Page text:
Each of these sections has a unique intent: Ceylan alternately focuses on the interior dynamics of the police force, the contrast between city dwellers and lower-class provincials, and the challenges of decoding empirical information. This final aim, which plays like the world’s most patient episode of “CSI,” concludes not with a major revelation but rather with the suggestion that answers exist in the tiny details of everything that came before. Small exchanges and passing glances imply a greater amount about the off-screen action (including, of course, that puzzling murder) than anything explicit.

This might make “Once Upon a Time in Anatolia” sound prosaic, and it does run too long, but Ceylan’s screenplay contains vibrant characters and even an unlikely sense of humor. An extensive bit revolves around one of the cops forgetting to bring a body bag to the scene of the crime. Later, when Nusret mechanically dictates murder details to his assistant, the procedure halts when the investigator compares the dead man’s appearance to Clark Gable and the whole force breaks down in laughter. Ceylan’s overall style might be characterized as both leisurely and experimental, but he has a firm grasp on several genres: In addition to flashes of comedy, “Once Upon a Time in Anatolia” hints at the makings of a ghost story when the prisoner Kenan sees an apparition that might be the man he killed.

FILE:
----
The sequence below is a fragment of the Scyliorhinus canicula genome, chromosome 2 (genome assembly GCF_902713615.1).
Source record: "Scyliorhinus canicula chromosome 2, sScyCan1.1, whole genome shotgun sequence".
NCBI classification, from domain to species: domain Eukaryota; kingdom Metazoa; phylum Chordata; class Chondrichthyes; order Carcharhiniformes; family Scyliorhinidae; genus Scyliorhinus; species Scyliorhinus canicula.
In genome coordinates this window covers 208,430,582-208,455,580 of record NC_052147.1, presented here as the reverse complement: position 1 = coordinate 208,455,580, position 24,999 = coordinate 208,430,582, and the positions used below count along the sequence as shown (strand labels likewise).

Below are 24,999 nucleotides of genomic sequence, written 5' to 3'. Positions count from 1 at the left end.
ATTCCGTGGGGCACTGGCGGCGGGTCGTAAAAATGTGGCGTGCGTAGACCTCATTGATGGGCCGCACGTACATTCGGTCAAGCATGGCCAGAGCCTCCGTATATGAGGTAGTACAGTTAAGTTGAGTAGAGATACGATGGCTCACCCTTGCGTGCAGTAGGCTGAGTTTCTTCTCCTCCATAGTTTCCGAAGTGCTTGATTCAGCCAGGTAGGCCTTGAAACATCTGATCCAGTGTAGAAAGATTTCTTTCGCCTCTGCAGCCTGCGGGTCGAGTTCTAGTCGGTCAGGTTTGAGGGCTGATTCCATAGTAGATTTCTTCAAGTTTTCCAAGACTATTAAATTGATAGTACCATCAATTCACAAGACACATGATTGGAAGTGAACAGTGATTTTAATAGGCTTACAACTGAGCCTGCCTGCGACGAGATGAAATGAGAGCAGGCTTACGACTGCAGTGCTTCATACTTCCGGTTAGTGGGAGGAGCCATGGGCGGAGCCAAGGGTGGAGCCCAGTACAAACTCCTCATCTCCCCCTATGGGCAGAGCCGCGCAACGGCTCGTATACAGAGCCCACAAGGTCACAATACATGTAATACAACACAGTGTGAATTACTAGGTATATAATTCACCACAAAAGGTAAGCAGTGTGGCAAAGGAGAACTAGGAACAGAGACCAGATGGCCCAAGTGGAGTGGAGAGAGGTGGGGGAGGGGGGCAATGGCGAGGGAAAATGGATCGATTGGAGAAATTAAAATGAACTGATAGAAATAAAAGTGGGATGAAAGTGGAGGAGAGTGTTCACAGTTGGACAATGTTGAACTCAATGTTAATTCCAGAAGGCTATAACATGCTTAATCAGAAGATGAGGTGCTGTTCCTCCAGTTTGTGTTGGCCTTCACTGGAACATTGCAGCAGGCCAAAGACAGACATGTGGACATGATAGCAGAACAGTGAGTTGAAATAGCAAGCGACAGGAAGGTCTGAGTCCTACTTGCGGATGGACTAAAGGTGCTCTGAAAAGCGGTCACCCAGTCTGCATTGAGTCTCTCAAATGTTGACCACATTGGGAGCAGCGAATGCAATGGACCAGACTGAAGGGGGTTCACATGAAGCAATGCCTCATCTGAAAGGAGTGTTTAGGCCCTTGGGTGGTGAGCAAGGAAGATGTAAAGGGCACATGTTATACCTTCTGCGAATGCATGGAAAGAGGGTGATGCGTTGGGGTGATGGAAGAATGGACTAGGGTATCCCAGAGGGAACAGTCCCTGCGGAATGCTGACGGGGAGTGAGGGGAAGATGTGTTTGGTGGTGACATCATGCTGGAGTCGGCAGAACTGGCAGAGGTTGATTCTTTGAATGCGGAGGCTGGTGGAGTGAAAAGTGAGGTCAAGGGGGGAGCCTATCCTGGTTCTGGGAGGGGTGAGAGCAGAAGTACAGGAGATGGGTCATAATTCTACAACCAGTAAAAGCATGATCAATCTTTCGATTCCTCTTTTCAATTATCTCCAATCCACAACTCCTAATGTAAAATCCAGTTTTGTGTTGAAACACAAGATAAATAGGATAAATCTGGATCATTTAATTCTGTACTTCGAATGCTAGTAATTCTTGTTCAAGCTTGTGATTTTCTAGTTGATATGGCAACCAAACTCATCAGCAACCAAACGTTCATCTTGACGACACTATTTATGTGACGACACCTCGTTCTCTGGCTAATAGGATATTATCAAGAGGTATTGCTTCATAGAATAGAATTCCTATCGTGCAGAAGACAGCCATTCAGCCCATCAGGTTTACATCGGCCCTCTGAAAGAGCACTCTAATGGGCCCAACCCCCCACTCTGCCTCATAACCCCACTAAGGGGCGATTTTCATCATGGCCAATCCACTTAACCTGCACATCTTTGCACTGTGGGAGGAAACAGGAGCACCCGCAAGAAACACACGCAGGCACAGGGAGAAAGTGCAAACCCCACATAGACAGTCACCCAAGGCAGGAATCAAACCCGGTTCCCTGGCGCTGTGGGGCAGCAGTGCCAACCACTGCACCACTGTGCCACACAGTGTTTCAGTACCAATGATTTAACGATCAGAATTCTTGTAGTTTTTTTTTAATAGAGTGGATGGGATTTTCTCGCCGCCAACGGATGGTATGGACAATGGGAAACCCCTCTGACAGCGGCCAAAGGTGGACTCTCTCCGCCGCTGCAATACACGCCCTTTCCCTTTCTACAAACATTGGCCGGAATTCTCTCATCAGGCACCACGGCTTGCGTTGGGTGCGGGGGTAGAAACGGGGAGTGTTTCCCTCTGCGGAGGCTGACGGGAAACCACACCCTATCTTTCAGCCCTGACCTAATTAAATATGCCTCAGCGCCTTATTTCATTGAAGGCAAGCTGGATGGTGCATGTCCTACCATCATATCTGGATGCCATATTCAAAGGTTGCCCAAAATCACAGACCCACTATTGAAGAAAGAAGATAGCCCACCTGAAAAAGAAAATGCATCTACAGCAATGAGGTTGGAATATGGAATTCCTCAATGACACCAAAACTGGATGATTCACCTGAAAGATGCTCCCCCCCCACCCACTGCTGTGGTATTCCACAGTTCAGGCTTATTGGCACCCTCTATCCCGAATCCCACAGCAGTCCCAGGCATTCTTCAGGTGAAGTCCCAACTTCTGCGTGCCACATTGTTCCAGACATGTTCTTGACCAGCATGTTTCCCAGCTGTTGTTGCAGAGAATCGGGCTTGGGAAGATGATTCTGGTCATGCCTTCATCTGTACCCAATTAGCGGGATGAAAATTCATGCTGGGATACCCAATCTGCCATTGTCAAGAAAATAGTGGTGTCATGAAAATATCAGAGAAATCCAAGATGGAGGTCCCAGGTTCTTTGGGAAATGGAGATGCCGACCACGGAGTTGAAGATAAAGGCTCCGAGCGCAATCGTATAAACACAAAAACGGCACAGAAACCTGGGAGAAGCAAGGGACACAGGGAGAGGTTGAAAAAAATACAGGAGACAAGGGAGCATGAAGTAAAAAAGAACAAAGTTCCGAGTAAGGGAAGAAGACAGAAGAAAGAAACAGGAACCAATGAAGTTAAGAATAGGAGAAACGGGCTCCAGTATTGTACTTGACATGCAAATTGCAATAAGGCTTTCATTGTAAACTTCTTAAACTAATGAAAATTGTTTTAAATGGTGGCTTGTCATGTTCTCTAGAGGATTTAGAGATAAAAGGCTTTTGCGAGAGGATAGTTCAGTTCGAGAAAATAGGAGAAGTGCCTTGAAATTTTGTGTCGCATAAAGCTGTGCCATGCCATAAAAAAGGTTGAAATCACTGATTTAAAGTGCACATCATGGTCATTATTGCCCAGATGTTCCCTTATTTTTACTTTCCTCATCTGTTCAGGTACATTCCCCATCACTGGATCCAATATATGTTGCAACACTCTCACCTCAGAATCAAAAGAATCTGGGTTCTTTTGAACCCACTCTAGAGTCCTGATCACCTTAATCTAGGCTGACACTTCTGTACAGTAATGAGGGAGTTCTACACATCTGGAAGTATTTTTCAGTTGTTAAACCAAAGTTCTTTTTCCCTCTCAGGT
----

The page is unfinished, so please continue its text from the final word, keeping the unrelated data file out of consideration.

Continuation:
Which begs the question: Did he actually kill anyone? A few passing moments imply otherwise, but nothing is certain. Ceylan ends with a lengthy, ambiguous close-up of Nusret’s face, a decision that feels anti-climactic until its ramifications sink in. He has realized something new, and we realize it with him: As a procedural, “Once Upon a Time in Anatolia” implicates the audience along with its characters and the mental workout continues long after the credits roll.

HOW WILL IT PLAY? This film came to Cannes without a sales agent, despite landing a high-profile slot in the main competition. However, it still landed a Grand Prix award for Ceylan and continued along the festival circuit to great acclaim. The Cinema Guild opens the film on Wednesday at New York’s Film Forum, where arthouse audiences interested in a mature challenge may propel it to a solid reception.

criticWIRE grade: A-

This Article is related to: Festivals and tagged , ,



Just as I expected, seeing this film is an engrossing experience!Every quiet moment has a lot to offer.